In spite of the powerful arguments adduced by the promoters, which I will summarise in a moment, the Minister of Agriculture and Fisheries told us that he was satisfied with the present arrangements. He told us how the present arrangements worked and how he had appointed one of his Parliamentary Secretaries to take a special interest in fisheries. We have known this for years; it is exactly the same procedure as that which has been followed ever since I have been in the House.

Incidentally, the hon. Member for Bodmin and I made our maiden speeches on the same day and we have frequently followed each other in debates on the fishing industry. We knew all that the Minister told us, and yet the Bill was promoted. In view of this blinding flash of revelation from the Minister, the promoters of the Bill asked leave to withdraw it, but that leave was very properly withheld. You proceeded to collect the voices, Mr. Speaker. There were no dissentients, and the Bill was given its Second Reading and was properly committed to a Standing Committee.

The hon. Member for Bodmin, acting fully within his rights, according to your Ruling, subsequently withdrew the Bill without any consultation with hon. Members on this side of the House, although I understand that he consulted his absent sponsors. After having raised the constitutional issue with you, Mr. Speaker, my right hon. and hon. Friends and I now ask the House to give us leave to reintroduce the Bill.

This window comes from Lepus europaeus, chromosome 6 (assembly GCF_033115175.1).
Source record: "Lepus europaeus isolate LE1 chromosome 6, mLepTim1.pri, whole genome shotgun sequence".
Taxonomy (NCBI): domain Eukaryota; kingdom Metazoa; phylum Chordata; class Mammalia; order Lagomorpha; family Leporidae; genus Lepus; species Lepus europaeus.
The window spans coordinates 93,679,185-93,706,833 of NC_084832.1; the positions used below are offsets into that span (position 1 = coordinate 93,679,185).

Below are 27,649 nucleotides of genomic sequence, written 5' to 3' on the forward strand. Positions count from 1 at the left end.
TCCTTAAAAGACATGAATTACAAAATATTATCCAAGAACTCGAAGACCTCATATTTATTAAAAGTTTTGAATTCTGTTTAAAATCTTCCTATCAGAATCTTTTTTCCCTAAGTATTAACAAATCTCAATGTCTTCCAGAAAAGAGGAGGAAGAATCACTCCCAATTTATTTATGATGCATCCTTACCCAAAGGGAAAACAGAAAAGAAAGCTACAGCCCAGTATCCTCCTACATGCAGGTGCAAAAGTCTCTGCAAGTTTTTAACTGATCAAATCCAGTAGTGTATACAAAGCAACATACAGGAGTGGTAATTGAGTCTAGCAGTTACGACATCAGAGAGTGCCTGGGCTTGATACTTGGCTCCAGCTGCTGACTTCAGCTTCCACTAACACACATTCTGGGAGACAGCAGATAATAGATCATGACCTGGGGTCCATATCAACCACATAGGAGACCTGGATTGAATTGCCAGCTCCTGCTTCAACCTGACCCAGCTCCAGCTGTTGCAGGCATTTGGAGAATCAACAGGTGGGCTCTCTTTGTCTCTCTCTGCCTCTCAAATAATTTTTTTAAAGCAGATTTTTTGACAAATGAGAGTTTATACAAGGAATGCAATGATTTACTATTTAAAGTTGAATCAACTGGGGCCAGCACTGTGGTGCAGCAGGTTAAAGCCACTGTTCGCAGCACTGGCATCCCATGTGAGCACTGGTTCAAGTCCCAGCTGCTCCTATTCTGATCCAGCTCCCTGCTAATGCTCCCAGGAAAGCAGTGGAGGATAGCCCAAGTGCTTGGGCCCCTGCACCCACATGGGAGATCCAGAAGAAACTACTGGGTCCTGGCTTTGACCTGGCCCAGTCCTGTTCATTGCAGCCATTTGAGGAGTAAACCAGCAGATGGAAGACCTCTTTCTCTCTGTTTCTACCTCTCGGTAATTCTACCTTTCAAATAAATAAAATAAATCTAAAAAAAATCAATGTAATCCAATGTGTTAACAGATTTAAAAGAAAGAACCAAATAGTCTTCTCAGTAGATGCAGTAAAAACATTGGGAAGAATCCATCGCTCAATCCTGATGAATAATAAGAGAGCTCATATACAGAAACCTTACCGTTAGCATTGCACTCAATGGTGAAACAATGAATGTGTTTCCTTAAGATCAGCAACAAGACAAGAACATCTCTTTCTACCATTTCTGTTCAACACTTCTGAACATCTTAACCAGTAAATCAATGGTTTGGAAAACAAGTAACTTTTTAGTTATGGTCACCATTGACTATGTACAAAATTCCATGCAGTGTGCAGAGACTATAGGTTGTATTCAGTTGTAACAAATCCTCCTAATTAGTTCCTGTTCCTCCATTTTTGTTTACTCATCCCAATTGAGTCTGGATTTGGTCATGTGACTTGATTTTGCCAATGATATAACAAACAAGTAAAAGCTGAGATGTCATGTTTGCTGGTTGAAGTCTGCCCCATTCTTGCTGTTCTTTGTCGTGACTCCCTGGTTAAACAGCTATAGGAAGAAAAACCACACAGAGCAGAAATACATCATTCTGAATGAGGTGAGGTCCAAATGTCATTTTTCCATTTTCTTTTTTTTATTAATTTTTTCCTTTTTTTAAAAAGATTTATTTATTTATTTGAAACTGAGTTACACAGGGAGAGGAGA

May I give a resumé of the pleadings of those hon. Members on both sides of the House who supported the Bill in the previous debate? In the first place, there was the hon. Member for Bodmin, who said that the fishing industry was suffering from the fact that there was no Minister responsible for it. He continued:
"Were such a Parliamentary Secretary appointed, they would know and he would know that he would sink or swim according to whether or not he did his job by the fishing industry, and that question would be judged quite apart from what Ministers did about agriculture, with which he himself would not be concerned."
He proceeded to quote from some fishing organs, including "Fish Industry." It said that this proposal:
"…has often been advanced during the past 30 years from the back benches but it has always been opposed by the Government of the day.'
It also said:
'Certainly it would be reassuring to know that the Government consider the problems of the fishing industry of sufficient importance to warrant such an appointment.'